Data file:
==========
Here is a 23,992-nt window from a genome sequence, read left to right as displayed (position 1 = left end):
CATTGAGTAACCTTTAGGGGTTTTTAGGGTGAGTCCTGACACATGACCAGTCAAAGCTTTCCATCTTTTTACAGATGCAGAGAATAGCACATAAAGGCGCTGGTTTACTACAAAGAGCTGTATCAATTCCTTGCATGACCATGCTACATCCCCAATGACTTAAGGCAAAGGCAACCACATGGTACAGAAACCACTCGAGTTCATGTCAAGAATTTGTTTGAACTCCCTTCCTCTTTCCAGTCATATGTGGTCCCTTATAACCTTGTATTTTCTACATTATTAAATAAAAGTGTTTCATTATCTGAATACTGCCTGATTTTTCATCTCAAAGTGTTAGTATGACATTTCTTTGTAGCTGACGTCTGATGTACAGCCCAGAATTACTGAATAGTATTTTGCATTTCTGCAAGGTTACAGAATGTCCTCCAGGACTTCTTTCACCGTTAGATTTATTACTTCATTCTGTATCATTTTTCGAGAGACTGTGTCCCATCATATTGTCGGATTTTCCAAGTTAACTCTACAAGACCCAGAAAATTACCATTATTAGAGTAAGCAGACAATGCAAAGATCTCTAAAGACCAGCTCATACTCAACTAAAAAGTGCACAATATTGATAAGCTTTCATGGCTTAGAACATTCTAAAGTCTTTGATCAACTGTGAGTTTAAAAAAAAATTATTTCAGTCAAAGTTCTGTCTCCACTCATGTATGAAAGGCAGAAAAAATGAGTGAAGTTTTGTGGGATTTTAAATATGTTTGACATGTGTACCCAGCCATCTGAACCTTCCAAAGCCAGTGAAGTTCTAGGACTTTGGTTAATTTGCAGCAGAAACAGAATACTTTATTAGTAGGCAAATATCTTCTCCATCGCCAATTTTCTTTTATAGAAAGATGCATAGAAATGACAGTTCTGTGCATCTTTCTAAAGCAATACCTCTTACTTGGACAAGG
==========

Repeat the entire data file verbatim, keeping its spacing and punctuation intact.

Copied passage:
Here is a 23,992-nt window from a genome sequence, read left to right as displayed (position 1 = left end):
CATTGAGTAACCTTTAGGGGTTTTTAGGGTGAGTCCTGACACATGACCAGTCAAAGCTTTCCATCTTTTTACAGATGCAGAGAATAGCACATAAAGGCGCTGGTTTACTACAAAGAGCTGTATCAATTCCTTGCATGACCATGCTACATCCCCAATGACTTAAGGCAAAGGCAACCACATGGTACAGAAACCACTCGAGTTCATGTCAAGAATTTGTTTGAACTCCCTTCCTCTTTCCAGTCATATGTGGTCCCTTATAACCTTGTATTTTCTACATTATTAAATAAAAGTGTTTCATTATCTGAATACTGCCTGATTTTTCATCTCAAAGTGTTAGTATGACATTTCTTTGTAGCTGACGTCTGATGTACAGCCCAGAATTACTGAATAGTATTTTGCATTTCTGCAAGGTTACAGAATGTCCTCCAGGACTTCTTTCACCGTTAGATTTATTACTTCATTCTGTATCATTTTTCGAGAGACTGTGTCCCATCATATTGTCGGATTTTCCAAGTTAACTCTACAAGACCCAGAAAATTACCATTATTAGAGTAAGCAGACAATGCAAAGATCTCTAAAGACCAGCTCATACTCAACTAAAAAGTGCACAATATTGATAAGCTTTCATGGCTTAGAACATTCTAAAGTCTTTGATCAACTGTGAGTTTAAAAAAAAATTATTTCAGTCAAAGTTCTGTCTCCACTCATGTATGAAAGGCAGAAAAAATGAGTGAAGTTTTGTGGGATTTTAAATATGTTTGACATGTGTACCCAGCCATCTGAACCTTCCAAAGCCAGTGAAGTTCTAGGACTTTGGTTAATTTGCAGCAGAAACAGAATACTTTATTAGTAGGCAAATATCTTCTCCATCGCCAATTTTCTTTTATAGAAAGATGCATAGAAATGACAGTTCTGTGCATCTTTCTAAAGCAATACCTCTTACTTGGACAAGG